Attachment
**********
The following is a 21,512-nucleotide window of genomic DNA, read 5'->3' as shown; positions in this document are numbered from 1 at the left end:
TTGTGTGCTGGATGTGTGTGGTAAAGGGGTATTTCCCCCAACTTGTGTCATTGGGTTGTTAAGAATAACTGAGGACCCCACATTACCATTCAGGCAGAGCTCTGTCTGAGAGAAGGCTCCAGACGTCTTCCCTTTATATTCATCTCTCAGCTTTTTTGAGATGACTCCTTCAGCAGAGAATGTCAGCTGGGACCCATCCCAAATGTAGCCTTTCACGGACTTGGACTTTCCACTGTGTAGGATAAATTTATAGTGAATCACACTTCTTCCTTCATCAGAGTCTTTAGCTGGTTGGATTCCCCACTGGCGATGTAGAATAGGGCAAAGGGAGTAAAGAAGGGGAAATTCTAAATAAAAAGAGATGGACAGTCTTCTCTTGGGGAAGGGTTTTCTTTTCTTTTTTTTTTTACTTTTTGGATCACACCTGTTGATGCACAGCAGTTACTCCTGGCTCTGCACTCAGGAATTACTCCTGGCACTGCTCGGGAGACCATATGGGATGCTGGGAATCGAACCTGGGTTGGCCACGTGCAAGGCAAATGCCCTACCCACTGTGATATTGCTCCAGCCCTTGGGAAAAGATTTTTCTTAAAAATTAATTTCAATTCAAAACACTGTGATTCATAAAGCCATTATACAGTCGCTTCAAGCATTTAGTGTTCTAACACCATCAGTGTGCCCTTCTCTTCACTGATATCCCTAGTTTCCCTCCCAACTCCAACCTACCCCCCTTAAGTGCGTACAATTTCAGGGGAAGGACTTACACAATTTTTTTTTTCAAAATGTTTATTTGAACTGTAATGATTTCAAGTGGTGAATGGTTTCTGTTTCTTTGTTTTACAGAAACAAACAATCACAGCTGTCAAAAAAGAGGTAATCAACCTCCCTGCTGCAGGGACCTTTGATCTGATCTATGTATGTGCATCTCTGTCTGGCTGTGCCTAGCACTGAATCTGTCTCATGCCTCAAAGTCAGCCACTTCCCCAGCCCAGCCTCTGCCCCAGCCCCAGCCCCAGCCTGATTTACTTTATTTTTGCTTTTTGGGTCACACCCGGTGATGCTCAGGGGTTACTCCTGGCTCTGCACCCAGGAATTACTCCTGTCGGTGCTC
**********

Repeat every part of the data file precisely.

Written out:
The following is a 21,512-nucleotide window of genomic DNA, read 5'->3' as shown; positions in this document are numbered from 1 at the left end:
TTGTGTGCTGGATGTGTGTGGTAAAGGGGTATTTCCCCCAACTTGTGTCATTGGGTTGTTAAGAATAACTGAGGACCCCACATTACCATTCAGGCAGAGCTCTGTCTGAGAGAAGGCTCCAGACGTCTTCCCTTTATATTCATCTCTCAGCTTTTTTGAGATGACTCCTTCAGCAGAGAATGTCAGCTGGGACCCATCCCAAATGTAGCCTTTCACGGACTTGGACTTTCCACTGTGTAGGATAAATTTATAGTGAATCACACTTCTTCCTTCATCAGAGTCTTTAGCTGGTTGGATTCCCCACTGGCGATGTAGAATAGGGCAAAGGGAGTAAAGAAGGGGAAATTCTAAATAAAAAGAGATGGACAGTCTTCTCTTGGGGAAGGGTTTTCTTTTCTTTTTTTTTTTACTTTTTGGATCACACCTGTTGATGCACAGCAGTTACTCCTGGCTCTGCACTCAGGAATTACTCCTGGCACTGCTCGGGAGACCATATGGGATGCTGGGAATCGAACCTGGGTTGGCCACGTGCAAGGCAAATGCCCTACCCACTGTGATATTGCTCCAGCCCTTGGGAAAAGATTTTTCTTAAAAATTAATTTCAATTCAAAACACTGTGATTCATAAAGCCATTATACAGTCGCTTCAAGCATTTAGTGTTCTAACACCATCAGTGTGCCCTTCTCTTCACTGATATCCCTAGTTTCCCTCCCAACTCCAACCTACCCCCCTTAAGTGCGTACAATTTCAGGGGAAGGACTTACACAATTTTTTTTTTCAAAATGTTTATTTGAACTGTAATGATTTCAAGTGGTGAATGGTTTCTGTTTCTTTGTTTTACAGAAACAAACAATCACAGCTGTCAAAAAAGAGGTAATCAACCTCCCTGCTGCAGGGACCTTTGATCTGATCTATGTATGTGCATCTCTGTCTGGCTGTGCCTAGCACTGAATCTGTCTCATGCCTCAAAGTCAGCCACTTCCCCAGCCCAGCCTCTGCCCCAGCCCCAGCCCCAGCCTGATTTACTTTATTTTTGCTTTTTGGGTCACACCCGGTGATGCTCAGGGGTTACTCCTGGCTCTGCACCCAGGAATTACTCCTGTCGGTGCTC